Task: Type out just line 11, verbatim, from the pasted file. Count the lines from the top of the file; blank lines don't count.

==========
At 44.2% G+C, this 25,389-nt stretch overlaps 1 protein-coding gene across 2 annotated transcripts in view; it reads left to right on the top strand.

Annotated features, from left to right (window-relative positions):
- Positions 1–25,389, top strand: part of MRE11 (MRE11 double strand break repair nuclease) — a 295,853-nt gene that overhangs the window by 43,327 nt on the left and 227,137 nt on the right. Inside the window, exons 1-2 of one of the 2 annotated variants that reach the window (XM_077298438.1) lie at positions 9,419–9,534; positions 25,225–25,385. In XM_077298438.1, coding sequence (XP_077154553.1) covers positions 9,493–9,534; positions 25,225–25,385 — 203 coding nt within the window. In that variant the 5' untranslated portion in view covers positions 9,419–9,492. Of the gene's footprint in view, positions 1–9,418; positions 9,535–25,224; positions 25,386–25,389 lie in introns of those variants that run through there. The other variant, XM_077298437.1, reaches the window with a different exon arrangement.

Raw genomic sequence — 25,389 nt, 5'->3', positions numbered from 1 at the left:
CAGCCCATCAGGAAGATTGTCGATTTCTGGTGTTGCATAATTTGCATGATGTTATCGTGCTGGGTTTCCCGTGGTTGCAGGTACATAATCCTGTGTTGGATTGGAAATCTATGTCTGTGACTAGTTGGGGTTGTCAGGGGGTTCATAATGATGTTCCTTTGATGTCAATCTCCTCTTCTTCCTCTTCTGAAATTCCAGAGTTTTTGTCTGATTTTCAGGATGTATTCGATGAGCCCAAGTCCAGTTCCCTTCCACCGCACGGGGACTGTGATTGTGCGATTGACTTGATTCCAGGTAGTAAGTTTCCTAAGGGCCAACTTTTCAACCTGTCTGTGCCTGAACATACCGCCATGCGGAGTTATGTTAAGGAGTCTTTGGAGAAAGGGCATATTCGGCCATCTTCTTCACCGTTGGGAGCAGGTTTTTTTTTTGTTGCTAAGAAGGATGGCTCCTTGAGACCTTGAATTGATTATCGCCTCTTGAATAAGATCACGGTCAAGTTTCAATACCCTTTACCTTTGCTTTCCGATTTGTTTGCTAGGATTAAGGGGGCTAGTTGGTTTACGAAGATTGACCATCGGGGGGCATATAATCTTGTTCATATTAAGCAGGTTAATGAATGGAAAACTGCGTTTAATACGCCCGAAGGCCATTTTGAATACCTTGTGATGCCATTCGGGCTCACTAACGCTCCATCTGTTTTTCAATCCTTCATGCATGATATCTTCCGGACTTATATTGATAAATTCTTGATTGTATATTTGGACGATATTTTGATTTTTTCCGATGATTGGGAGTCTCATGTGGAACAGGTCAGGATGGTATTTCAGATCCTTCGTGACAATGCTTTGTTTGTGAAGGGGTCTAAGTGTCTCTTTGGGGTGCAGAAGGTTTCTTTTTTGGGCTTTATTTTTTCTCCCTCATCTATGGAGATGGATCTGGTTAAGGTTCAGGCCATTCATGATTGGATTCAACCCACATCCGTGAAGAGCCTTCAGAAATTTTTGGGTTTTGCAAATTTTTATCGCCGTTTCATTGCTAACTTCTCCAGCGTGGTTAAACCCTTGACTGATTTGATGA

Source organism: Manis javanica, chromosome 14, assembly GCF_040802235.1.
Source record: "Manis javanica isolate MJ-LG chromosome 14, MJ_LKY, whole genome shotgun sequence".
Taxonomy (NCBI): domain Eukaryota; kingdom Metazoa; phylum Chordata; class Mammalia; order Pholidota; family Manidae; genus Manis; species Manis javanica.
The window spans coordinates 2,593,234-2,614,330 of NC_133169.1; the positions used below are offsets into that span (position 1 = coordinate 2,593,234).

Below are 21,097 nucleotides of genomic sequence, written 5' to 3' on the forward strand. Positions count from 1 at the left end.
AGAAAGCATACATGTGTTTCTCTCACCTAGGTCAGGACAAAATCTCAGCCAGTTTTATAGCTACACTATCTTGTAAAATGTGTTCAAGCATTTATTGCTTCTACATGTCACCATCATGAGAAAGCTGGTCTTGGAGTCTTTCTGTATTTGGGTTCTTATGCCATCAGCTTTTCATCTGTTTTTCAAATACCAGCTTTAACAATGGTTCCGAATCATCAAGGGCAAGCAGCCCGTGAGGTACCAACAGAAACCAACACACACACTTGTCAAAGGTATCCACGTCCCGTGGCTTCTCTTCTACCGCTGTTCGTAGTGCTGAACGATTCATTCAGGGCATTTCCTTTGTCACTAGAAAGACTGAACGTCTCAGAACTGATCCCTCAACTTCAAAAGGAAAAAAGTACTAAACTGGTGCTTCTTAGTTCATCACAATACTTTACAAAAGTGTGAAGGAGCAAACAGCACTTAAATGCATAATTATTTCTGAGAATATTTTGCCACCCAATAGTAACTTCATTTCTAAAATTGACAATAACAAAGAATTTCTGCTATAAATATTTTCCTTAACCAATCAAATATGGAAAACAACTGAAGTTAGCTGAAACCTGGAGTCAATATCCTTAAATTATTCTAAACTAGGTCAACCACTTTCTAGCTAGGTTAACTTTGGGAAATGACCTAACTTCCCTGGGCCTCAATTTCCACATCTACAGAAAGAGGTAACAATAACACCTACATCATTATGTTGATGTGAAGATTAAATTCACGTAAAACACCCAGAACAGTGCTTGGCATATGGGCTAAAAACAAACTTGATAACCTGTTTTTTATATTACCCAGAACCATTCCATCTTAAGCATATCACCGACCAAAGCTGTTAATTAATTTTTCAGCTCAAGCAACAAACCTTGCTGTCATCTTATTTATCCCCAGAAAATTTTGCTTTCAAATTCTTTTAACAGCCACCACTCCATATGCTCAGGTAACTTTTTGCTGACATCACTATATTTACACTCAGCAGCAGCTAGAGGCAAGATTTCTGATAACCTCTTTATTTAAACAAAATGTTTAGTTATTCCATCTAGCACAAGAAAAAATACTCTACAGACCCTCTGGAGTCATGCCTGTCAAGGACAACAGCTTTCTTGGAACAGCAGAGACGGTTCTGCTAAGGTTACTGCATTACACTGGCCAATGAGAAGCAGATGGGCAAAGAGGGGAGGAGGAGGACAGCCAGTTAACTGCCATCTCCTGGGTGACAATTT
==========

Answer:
AGAAAGCATACATGTGTTTCTCTCACCTAGGTCAGGACAAAATCTCAGCCAGTTTTATAGCTACACTATCTTGTAAAATGTGTTCAAGCATTTATTGCTTCTACATGTCACCATCATGAGAAAGCTGGTCTTGGAGTCTTTCTGTATTTGGGTTCTTATGCCATCAGCTTTTCATCTGTTTTTCAAATACCAGCTTTAACAATGGTTCCGAATCATCAAGGGCAAGCAGCCCGTGAGGTACCAACAGAAACCAACACACACACTTGTCAAAGGTATCCACGTCCCGTGGCTTCTCTTCTACCGCTGTTCGTAGTGCTGAACGATTCATTCAGGGCATTTCCTTTGTCACTAGAAAGACTGAACGTCTCAGAACTGATCCCTCAACTTCAAAAGGAAAAAAGTACTAAACTGGTGCTTCTTAGTTCATCACAATACTTTACAAAAGTGTGAAGGAGCAAACAGCACTTAAATGCATAATTATTTCTGAGAATATTTTGCCACCCAATAGTAACTTCATTTCTAAAATTGACAATAACAAAGAATTTCTGCTATAAATATTTTCCTTAACCAATCAAATATGGAAAACAACTGAAGTTAGCTGAAACCTGGAGTCAATATCCTTAAATTATTCTAAACTAGGTCAACCACTTTCTAGCTAGGTTAACTTTGGGAAATGACCTAACTTCCCTGGGCCTCAATTTCCACATCTACAGAAAGAGGTAACAATAACACCTACATCATTATGTTGATGTGAAGATTAAATTCACGTAAAACACCCAGAACAGTGCTTGGCATATGGGCTAAAAACAAACTTGATAACCTGTTTTTTATATTACCCAGAACCATTCCATCTTAAGCATATCACCGACCAAAGCTGTTAATTAATTTTTCAGCTCAAGCAACAAACCTTGCTGTCATCTTATTTATCCCCAGAAAATTTTGCTTTCAAATTCTTTTAACAGCCACCACTCCATATGCTCAGGTAACTTTTTGCTGACATCACTATATTTACACTCAGCAGCAGCTAGAGGCAAGATTTCTGATAACCTCTTTATTTAAACAAAATGTTTAGTTATTCCATCTAGCACAAGAAAAAATACTCTACAGACCCTCTGGAGTCATGCCTGTCAAGGACAACAGCTTTCTTGGAACAGCAGAGACGGTTCTGCTAAGGTTACTGCATTACACTGGCCAATGAGAAGCAGATGGGCAAAGAGGGGAGGAGGAGGACAGCCAGTTAACTGCCATCTCCTGGGTGACAATTT